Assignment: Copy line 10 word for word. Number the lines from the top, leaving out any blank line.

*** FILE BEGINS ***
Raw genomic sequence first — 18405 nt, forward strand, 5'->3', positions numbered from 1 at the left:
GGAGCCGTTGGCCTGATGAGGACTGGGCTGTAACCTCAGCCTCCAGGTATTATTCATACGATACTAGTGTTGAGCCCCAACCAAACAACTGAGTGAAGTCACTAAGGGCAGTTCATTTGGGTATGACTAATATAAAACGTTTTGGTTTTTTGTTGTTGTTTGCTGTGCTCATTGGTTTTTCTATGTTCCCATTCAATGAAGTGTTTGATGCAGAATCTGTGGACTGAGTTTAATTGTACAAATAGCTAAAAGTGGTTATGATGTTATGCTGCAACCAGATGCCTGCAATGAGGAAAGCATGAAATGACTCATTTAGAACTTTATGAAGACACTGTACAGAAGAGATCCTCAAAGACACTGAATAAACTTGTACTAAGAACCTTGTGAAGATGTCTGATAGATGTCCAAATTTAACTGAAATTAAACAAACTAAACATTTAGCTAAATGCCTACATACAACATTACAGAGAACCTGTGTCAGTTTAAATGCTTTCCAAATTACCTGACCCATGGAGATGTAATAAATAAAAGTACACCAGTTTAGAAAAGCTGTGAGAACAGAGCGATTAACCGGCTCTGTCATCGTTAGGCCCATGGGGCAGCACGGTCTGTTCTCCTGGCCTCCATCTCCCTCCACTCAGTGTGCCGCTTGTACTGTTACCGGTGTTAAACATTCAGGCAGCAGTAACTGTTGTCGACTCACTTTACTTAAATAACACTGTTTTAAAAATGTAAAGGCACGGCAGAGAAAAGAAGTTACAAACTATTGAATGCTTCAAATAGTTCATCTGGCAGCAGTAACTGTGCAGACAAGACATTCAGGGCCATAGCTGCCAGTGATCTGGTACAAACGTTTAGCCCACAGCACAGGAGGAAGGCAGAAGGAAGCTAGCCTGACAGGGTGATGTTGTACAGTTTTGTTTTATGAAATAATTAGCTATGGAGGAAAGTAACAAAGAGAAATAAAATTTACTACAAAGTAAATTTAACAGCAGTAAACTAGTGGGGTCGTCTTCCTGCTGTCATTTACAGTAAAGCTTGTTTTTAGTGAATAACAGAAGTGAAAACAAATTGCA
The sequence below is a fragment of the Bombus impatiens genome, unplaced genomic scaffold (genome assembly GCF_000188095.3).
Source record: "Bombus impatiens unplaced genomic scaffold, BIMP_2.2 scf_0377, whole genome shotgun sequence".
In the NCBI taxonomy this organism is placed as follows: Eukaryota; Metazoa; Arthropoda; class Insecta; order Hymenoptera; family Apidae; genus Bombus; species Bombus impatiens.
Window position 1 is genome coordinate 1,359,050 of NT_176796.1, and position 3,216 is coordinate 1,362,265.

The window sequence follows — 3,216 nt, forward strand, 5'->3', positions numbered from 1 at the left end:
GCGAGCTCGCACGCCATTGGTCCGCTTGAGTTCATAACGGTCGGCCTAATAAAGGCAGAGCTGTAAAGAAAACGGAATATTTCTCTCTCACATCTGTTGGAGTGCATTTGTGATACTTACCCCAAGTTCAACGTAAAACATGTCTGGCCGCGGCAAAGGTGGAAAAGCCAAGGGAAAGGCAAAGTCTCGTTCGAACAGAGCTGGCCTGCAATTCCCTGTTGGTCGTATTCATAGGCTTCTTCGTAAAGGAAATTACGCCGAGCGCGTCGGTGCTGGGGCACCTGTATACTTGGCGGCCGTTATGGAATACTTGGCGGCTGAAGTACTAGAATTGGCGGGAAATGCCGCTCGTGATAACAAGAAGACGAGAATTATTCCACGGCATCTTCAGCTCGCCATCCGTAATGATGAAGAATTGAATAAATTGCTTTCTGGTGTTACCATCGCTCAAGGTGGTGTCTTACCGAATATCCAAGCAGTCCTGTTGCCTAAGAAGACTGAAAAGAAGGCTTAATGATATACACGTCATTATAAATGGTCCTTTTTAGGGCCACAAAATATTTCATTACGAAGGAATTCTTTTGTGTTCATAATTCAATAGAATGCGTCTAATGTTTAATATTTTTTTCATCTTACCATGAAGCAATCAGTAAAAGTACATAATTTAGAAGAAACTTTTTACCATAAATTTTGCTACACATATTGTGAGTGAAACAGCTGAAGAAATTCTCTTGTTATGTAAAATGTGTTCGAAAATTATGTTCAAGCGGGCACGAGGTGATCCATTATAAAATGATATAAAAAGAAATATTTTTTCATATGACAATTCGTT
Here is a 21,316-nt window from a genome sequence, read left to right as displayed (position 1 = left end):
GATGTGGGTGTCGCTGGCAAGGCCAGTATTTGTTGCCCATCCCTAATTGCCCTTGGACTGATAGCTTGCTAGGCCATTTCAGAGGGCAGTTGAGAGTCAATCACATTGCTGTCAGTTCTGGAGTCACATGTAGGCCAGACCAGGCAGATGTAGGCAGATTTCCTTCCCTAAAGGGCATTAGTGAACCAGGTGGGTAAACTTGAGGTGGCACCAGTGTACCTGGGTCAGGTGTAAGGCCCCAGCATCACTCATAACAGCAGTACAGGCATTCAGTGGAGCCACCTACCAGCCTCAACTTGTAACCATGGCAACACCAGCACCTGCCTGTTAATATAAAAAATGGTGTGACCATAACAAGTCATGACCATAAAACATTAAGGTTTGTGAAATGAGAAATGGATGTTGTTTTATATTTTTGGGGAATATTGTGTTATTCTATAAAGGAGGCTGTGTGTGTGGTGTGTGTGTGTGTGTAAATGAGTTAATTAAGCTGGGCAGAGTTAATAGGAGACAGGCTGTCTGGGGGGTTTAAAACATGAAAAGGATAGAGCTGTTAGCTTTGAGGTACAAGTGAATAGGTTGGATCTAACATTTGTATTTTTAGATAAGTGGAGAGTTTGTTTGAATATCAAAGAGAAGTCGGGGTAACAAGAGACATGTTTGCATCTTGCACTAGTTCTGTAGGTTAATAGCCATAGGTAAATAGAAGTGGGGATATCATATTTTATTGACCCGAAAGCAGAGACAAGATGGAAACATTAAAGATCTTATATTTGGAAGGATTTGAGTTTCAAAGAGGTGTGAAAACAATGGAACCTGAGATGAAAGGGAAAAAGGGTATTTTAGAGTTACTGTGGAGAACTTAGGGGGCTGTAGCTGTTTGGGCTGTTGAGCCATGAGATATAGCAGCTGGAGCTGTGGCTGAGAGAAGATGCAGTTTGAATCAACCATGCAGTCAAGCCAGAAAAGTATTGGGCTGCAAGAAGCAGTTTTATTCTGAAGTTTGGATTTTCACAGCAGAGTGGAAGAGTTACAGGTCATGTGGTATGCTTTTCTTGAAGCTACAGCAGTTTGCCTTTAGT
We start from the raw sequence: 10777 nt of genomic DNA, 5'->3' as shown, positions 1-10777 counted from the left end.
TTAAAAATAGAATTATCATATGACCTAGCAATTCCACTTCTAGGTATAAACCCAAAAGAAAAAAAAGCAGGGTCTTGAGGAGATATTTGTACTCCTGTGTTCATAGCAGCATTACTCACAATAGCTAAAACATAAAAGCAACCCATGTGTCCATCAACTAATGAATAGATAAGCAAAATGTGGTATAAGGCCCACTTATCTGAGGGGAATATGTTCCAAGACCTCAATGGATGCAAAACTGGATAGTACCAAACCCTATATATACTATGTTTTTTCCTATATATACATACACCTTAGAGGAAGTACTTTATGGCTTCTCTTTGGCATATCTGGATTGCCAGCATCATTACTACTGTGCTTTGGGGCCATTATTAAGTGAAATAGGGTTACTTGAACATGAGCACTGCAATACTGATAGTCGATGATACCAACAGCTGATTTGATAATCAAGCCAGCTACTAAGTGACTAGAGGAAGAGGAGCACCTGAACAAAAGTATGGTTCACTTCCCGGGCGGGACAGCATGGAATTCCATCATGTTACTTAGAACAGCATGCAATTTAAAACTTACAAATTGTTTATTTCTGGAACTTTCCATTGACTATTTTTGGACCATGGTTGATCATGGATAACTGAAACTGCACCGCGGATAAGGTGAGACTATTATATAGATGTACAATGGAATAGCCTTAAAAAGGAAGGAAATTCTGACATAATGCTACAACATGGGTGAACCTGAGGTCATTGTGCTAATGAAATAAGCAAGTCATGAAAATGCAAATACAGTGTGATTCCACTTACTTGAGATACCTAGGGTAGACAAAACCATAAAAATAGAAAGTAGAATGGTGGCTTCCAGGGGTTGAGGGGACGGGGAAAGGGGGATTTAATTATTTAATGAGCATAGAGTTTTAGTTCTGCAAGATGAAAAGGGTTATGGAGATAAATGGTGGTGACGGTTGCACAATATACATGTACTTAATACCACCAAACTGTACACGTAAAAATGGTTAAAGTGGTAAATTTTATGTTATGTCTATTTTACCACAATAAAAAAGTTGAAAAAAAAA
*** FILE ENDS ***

GATGTGGGTGTCGCTGGCAAGGCCAGTATTTGTTGCCCATCCCTAATTGCCCTTGGACTGATAGCTTGCTAGGCCATTTCAGAGGGCAGTTGAGAGTCAATCACATTGCTGTCAGTTCTGGAGTCACATGTAGGCCAGACCAGGCAGATGTAGGCAGATTTCCTTCCCTAAAGGGCATTAGTGAACCAGGTGGGTAAACTTGAGGTGGCACCAGTGTACCTGGGTCAGGTGTAAGGCCCCAGCATCACTCATAACAGCAGTACAGGCATTCAGTGGAGCCACCTACCAGCCTCAACTTGTAACCATGGCAACACCAGCACCTGCCTGTTAATATAAAAAATGGTGTGACCATAACAAGTCATGACCATAAAACATTAAGGTTTGTGAAATGAGAAATGGATGTTGTTTTATATTTTTGGGGAATATTGTGTTATTCTATAAAGGAGGCTGTGTGTGTGGTGTGTGTGTGTGTGTAAATGAGTTAATTAAGCTGGGCAGAGTTAATAGGAGACAGGCTGTCTGGGGGGTTTAAAACATGAAAAGGATAGAGCTGTTAGCTTTGAGGTACAAGTGAATAGGTTGGATCTAACATTTGTATTTTTAGATAAGTGGAGAGTTTGTTTGAATATCAAAGAGAAGTCGGGGTAACAAGAGACATGTTTGCATCTTGCACTAGTTCTGTAGGTTAATAGCCATAGGTAAATAGAAGTGGGGATATCATATTTTATTGACCCGAAAGCAGAGACAAGATGGAAACATTAAAGATCTTATATTTGGAAGGATTTGAGTTTCAAAGAGGTGTGAAAACAATGGAACCTGAGATGAAAGGGAAAAAGGGTATTTTAGAGTTACTGTGGAGAACTTAGGGGGCTGTAGCTGTTTGGGCTGTTGAGCCATGAGATATAGCAGCTGGAGCTGTGGCTGAGAGAAGATGCAGTTTGAATCAACCATGCAGTCAAGCCAGAAAAGTATTGGGCTGCAAGAAGCAGTTTTATTCTGAAGTTTGGATTTTCACAGCAGAGTGGAAGAGTTACAGGTCATGTGGTATGCTTTTCTTGAAGCTACAGCAGTTTGCCTTTAGT